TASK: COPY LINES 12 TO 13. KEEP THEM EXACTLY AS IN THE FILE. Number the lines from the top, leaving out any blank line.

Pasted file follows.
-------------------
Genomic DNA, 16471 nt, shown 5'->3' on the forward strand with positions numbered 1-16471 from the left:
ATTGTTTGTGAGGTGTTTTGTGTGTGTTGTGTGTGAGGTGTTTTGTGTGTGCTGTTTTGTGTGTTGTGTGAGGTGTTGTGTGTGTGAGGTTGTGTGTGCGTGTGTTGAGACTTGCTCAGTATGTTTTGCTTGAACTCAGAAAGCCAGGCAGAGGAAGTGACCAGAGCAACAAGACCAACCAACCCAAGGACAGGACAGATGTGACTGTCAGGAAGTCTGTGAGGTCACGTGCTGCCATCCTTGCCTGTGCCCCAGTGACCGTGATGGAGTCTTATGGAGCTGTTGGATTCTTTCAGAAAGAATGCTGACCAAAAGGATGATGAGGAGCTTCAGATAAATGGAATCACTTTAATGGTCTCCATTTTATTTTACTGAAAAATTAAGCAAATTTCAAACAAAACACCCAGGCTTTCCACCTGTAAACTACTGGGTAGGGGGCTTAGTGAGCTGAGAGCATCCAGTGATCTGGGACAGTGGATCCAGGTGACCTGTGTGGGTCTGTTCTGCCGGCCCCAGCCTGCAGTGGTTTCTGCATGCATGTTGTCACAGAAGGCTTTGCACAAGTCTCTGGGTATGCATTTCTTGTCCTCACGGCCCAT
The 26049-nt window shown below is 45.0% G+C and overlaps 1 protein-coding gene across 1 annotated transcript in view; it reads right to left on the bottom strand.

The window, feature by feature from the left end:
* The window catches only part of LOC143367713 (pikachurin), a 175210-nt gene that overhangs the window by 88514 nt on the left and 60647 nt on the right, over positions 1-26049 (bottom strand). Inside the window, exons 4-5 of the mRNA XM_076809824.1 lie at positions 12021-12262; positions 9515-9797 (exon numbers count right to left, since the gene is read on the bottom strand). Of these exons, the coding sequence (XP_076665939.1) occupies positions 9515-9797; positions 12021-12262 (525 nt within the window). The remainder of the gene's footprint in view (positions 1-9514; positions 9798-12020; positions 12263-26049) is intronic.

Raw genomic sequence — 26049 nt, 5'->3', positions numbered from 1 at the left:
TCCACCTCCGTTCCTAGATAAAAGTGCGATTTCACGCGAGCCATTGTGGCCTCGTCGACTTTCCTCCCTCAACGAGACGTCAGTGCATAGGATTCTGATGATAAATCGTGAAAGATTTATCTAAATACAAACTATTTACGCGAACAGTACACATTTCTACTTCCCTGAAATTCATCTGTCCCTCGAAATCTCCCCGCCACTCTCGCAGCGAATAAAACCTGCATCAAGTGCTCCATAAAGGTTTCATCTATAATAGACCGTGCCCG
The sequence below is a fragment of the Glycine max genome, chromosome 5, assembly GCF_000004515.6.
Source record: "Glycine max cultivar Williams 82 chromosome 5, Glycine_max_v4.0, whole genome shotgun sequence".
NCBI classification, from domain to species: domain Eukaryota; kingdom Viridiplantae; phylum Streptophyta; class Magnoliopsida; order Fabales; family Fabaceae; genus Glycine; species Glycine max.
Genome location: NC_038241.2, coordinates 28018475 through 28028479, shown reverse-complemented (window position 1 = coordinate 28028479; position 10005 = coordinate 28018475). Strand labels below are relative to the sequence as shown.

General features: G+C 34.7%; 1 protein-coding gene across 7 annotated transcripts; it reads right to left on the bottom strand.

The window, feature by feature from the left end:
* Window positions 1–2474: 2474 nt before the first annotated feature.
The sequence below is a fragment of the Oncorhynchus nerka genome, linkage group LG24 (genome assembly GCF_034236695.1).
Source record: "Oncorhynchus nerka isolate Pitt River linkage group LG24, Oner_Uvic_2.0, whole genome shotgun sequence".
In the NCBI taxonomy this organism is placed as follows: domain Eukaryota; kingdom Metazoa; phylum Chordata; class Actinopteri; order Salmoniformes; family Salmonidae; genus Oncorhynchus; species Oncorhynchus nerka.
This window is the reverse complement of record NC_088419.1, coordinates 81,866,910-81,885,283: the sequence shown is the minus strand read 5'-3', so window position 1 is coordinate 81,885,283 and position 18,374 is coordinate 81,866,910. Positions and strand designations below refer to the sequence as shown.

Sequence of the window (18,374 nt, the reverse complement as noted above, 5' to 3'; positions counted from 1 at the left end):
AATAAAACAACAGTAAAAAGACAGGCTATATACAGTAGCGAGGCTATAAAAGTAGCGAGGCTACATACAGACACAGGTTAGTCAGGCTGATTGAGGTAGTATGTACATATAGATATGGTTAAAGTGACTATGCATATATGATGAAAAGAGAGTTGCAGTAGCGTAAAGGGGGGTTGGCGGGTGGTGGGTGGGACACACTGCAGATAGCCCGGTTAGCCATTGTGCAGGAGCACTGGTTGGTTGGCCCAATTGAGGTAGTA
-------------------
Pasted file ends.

General features: G+C 34.7%; 1 protein-coding gene across 7 annotated transcripts; it reads right to left on the bottom strand.

The window, feature by feature from the left end: